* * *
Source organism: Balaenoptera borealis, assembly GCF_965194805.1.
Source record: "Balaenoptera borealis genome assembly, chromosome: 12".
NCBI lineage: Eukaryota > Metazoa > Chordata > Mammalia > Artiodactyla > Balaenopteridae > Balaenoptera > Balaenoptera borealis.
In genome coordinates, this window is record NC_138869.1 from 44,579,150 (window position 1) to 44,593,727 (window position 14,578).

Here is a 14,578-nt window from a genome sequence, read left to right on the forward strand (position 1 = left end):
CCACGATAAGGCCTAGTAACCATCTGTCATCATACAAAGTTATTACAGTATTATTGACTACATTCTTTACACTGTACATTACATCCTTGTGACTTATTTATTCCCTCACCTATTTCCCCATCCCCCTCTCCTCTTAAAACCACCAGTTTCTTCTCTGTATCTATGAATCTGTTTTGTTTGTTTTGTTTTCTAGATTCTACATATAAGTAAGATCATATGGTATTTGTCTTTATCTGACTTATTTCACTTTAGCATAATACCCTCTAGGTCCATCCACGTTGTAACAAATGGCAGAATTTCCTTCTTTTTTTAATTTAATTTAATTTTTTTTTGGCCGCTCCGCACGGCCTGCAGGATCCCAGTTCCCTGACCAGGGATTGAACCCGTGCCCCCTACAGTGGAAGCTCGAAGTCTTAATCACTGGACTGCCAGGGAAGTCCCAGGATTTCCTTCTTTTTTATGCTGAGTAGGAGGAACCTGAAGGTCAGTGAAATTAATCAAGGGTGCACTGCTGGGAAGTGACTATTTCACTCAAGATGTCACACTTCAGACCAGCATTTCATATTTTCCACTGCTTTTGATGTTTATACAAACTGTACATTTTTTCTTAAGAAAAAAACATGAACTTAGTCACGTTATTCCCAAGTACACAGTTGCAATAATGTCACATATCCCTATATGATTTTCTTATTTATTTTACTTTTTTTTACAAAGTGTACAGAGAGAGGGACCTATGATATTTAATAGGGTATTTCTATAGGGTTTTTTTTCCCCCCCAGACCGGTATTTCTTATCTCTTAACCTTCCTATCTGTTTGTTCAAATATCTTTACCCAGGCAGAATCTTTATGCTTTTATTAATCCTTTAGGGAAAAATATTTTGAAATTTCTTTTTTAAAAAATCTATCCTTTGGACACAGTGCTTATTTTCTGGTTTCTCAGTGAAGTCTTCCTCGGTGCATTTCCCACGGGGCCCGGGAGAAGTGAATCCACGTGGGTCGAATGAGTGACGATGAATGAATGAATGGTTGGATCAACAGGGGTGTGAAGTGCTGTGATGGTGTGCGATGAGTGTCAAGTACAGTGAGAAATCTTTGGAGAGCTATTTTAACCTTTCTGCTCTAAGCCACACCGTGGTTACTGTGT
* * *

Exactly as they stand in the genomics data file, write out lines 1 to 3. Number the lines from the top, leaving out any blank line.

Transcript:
Source organism: Balaenoptera borealis, assembly GCF_965194805.1.
Source record: "Balaenoptera borealis genome assembly, chromosome: 12".
NCBI lineage: Eukaryota > Metazoa > Chordata > Mammalia > Artiodactyla > Balaenopteridae > Balaenoptera > Balaenoptera borealis.